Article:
Updated: Wednesday, 20th November 2019 @ 5:06pm

Miliband backs Labour's NHS veteran to heal Heywood and Middleton as Cameron 'sends health service backwards'

Miliband backs Labour's NHS veteran to heal Heywood and Middleton as Cameron 'sends health service backwards'

| By Josh Willacy

David Cameron poses a 'real risk to the future to the NHS', Ed Miliband has claimed.

The Labour leader lashed out at the Prime Minister over the National Health Service once again following the Prime Minister’s emotional party conference speech where he accused Labour of ‘spreading complete and utter lies’.

Mr Miliband spoke of his fears for the health service under Conservative rule and promised to deliver Heywood and Middleton a clean bill of health with candidate Liz McInnes ahead of next week’s by-election.

Mr Milliband told MM: “I’m not questioning David Cameron’s intention, I’m questioning the outcomes and in terms of the health service, it’s going backwards.

“I’d like him to defend his record and the risk quite frankly that he holds for the future of the NHS, because there is a risk from a future Conservative government.

“I don’t think they are addressing the funding needs of the health service, the investment required and I think they’ve got a terrible record on the NHS.”

Mr Miliband has pledged to put the future of the NHS front and centre of his Number 10 bid as he promised 3,000 more midwives, 5,000 more care workers, 8,000 more GPs and 20,000 more nurses if his party comes to power.

Following this, the Tory leader put his personal support for the NHS at the heart of his pitch for a second term in office at the party conference.

The Conservatives have announced a manifesto commitment to increase NHS spending each year, at least in line with inflation.

And after his son Ivan died in 2009, Mr Cameron insists that the future of the NHS has never been far from his thoughts.

He told party members: “From Labour, we’ve heard the same old rubbish about the Conservatives and the NHS, they are spreading complete and utters lies.

“This is personal, I am someone who has relied on the NHS and whose family knows more than most just how important it is.

“Who knows what it’s like when you go to hospital night after night with a sick child in your arms, knowing that when you get there, there will be people who love that child and care for that child just as it was their own.

“How dare they suggest that I would put that at risk for other people’s children.”

Mr Miliband was on-hand to support biochemist and Labour candidate in the by-election Mrs McInnes, who has worked in the NHS for 33 years.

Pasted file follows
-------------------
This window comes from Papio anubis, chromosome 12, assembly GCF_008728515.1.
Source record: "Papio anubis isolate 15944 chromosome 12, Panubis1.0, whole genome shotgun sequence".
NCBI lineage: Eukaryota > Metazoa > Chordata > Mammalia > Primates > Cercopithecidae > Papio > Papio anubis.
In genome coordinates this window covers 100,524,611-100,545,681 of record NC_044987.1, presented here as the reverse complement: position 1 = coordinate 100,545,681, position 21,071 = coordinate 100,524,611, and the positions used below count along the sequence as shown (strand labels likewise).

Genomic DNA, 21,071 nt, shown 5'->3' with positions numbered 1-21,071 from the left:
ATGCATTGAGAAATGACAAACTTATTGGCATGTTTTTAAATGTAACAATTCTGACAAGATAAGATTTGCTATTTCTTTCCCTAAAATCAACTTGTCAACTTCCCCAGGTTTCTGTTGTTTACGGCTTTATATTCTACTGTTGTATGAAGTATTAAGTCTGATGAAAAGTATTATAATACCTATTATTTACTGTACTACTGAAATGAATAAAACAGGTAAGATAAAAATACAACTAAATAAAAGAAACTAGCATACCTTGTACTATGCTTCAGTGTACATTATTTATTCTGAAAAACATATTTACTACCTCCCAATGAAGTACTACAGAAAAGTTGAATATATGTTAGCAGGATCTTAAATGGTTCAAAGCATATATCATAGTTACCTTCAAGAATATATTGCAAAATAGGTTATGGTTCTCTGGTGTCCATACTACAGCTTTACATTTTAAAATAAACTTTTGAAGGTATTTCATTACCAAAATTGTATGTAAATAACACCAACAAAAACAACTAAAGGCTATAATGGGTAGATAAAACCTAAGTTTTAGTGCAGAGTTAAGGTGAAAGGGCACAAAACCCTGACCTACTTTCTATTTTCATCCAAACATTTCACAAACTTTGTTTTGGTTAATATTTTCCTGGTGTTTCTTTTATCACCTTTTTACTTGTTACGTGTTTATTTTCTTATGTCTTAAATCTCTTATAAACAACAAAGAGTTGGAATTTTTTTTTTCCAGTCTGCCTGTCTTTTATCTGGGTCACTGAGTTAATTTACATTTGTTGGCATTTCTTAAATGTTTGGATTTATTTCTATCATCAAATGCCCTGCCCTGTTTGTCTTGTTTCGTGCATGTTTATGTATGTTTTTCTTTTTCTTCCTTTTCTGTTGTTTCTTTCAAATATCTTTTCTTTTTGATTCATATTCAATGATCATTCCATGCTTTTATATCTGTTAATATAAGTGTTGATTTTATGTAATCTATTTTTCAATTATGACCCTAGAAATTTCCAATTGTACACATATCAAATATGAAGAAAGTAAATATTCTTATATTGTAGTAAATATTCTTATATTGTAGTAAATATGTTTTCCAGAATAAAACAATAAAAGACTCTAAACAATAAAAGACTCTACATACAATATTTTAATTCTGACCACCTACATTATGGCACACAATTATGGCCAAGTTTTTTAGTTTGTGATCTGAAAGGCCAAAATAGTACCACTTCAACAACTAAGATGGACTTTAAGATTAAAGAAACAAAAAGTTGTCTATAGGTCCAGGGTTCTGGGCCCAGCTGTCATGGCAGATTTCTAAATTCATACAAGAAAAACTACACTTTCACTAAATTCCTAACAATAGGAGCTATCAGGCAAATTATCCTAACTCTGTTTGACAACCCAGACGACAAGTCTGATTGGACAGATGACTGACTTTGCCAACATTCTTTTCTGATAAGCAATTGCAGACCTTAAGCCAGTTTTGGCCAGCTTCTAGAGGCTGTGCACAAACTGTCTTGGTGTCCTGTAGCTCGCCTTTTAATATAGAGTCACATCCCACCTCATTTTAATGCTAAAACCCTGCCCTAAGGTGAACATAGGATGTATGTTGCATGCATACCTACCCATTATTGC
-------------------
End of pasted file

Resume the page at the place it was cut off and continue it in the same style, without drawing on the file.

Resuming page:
At the rally in Middleton, Westminster hopeful Mrs McInnes slammed the current state of the NHS services provides to constituents.

She promised to ‘work hard, speak up and be a loud voice in Westminster’ when speaking to groups of supporters in the area. 

Labour candidate Liz McInnes told MM: “David Cameron seemed quite angry about the criticism from the NHS but I’ve worked in it for 33 years.

“I’m not against change and have worked against a background of change, but what’s happened under his watch is unprecedented and he has no mandate to do it.

“In 2010, he was saying that the NHS is safe with the Conservatives but I’ve seen services privatised, I’ve seen staff become very demoralised. Staff salaries have gone down since 2010, we’re taking home less now than we did four-and-half year ago.

“I’ve seen colleagues who can’t deal with the stress of the NHS anymore and have had to take early retirement.

“The consequences of all this has had a really detrimental effect on patient care. I’m not questioning David Cameron’s strength of feeling but I do think he has got it wrong on the NHS.

“He might be angry about being criticised but I know a lot of NHS staff who are equally unhappy about how they’ve been treated over the last four years – and that’s where the real anger is.”

The by-election in the constituency follows the death of MP Jim Dobbin, who held the seat in the Rochdale area for 17 years.

Next week’s result will be decisive for the Labour party and a failure to win what has always been a safe Labour seat would be an embarrassment ahead of the General Election next May.

Mr Miliband said: “I’m confident as we’ve an excellent candidate in Liz as someone who’s got over 30 years of experience in the health service, she is somebody who can make a real difference in this area, someone who’s getting a great response on the door step.

“That’s because she’s got a plan, a plan on the health service, a plan on minimum wage, a plan for things that matter to people in this constituency and plan for how we can make it better for them.”